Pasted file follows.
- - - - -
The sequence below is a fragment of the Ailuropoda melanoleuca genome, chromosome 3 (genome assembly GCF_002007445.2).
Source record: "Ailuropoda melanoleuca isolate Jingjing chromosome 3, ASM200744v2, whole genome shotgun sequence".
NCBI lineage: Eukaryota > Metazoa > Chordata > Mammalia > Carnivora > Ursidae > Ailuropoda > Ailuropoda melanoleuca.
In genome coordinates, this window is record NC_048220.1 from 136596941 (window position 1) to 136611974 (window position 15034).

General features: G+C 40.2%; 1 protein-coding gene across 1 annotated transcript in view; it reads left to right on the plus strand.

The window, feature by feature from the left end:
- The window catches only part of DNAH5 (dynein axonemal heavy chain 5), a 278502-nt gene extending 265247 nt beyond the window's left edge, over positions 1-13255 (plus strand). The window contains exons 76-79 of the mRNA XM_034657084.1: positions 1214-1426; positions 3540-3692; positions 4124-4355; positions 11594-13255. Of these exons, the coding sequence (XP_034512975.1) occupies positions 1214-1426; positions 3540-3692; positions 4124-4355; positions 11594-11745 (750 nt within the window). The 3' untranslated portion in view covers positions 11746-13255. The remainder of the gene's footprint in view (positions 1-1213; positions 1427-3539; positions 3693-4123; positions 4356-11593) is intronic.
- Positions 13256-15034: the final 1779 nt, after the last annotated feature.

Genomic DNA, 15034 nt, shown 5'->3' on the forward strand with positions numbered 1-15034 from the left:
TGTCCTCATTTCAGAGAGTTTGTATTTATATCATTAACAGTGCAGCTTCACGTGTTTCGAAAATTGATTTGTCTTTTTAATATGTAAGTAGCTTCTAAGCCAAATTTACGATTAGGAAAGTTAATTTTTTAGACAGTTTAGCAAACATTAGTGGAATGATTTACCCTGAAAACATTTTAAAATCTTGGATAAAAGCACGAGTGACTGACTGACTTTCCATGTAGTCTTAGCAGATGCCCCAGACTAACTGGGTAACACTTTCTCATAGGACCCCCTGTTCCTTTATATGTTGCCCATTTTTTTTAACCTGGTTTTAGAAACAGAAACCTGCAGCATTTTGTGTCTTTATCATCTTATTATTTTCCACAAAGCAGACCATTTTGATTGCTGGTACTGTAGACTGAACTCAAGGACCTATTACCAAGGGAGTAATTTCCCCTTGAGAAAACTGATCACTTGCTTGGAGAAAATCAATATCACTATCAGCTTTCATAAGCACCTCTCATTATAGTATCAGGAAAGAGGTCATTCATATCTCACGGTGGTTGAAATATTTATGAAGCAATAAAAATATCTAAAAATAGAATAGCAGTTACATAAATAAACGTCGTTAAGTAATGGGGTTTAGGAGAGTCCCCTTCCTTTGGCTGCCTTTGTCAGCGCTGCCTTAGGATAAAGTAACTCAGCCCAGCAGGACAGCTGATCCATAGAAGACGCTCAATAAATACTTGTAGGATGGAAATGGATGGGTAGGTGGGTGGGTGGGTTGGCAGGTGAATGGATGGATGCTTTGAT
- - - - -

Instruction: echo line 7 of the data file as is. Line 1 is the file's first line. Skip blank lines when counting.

- The window catches only part of DNAH5 (dynein axonemal heavy chain 5), a 278502-nt gene extending 265247 nt beyond the window's left edge, over positions 1-13255 (plus strand). The window contains exons 76-79 of the mRNA XM_034657084.1: positions 1214-1426; positions 3540-3692; positions 4124-4355; positions 11594-13255. Of these exons, the coding sequence (XP_034512975.1) occupies positions 1214-1426; positions 3540-3692; positions 4124-4355; positions 11594-11745 (750 nt within the window). The 3' untranslated portion in view covers positions 11746-13255. The remainder of the gene's footprint in view (positions 1-1213; positions 1427-3539; positions 3693-4123; positions 4356-11593) is intronic.